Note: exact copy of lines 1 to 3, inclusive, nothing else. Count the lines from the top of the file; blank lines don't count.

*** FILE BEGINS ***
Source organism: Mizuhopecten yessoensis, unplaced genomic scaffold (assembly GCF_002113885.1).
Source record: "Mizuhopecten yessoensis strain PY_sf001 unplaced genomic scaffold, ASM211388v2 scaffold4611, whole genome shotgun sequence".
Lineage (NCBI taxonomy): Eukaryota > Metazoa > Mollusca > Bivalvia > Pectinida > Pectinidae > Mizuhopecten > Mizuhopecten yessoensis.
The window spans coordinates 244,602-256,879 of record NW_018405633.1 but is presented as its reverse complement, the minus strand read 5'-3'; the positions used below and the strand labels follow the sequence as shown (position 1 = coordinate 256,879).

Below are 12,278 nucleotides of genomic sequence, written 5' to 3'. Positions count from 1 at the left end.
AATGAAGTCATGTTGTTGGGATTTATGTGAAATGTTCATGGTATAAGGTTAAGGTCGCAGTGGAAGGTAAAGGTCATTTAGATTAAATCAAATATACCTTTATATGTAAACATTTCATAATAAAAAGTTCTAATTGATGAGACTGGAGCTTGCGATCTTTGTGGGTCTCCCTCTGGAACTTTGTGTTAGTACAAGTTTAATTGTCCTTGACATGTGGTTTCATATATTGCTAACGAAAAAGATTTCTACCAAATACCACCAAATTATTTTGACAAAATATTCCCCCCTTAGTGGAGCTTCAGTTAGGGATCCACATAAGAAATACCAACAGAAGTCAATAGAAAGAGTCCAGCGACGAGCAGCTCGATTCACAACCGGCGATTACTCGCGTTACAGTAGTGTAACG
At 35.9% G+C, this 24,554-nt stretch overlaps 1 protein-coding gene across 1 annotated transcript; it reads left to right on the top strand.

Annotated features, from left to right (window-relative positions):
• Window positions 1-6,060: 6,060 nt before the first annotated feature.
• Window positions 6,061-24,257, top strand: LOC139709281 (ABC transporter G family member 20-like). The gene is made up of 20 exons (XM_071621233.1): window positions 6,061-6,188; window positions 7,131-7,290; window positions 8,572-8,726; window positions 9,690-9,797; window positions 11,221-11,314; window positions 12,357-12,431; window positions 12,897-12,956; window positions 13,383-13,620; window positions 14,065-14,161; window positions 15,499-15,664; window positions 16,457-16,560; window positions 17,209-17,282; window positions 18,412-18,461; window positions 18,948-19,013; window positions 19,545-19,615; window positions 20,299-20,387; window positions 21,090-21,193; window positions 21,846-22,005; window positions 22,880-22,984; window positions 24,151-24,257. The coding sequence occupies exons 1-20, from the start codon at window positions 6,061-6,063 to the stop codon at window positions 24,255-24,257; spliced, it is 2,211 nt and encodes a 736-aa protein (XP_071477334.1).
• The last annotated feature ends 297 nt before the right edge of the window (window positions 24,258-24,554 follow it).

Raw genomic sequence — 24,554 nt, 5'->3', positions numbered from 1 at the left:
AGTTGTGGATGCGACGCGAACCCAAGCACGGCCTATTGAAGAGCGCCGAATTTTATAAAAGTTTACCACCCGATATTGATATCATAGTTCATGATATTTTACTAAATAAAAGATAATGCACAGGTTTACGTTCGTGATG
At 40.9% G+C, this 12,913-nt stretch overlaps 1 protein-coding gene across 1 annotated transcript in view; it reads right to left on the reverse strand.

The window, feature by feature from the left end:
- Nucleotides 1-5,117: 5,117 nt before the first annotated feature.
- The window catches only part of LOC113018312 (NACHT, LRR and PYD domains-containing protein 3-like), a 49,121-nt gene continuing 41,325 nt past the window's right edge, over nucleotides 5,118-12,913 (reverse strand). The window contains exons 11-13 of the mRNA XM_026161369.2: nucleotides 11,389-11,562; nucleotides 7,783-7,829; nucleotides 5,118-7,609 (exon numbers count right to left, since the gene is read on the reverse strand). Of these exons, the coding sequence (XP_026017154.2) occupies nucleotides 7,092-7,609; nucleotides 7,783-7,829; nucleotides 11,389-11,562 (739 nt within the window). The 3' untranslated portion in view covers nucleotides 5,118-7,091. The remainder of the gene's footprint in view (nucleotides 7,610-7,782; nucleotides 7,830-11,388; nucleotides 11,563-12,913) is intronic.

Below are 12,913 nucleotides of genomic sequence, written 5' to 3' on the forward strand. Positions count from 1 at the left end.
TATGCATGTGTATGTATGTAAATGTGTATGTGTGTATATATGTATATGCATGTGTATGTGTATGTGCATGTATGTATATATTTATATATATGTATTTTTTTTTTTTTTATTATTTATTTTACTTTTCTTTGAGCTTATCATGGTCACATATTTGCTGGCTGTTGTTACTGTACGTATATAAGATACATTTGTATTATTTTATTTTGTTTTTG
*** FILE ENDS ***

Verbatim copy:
Source organism: Mizuhopecten yessoensis, unplaced genomic scaffold (assembly GCF_002113885.1).
Source record: "Mizuhopecten yessoensis strain PY_sf001 unplaced genomic scaffold, ASM211388v2 scaffold4611, whole genome shotgun sequence".
Lineage (NCBI taxonomy): Eukaryota > Metazoa > Mollusca > Bivalvia > Pectinida > Pectinidae > Mizuhopecten > Mizuhopecten yessoensis.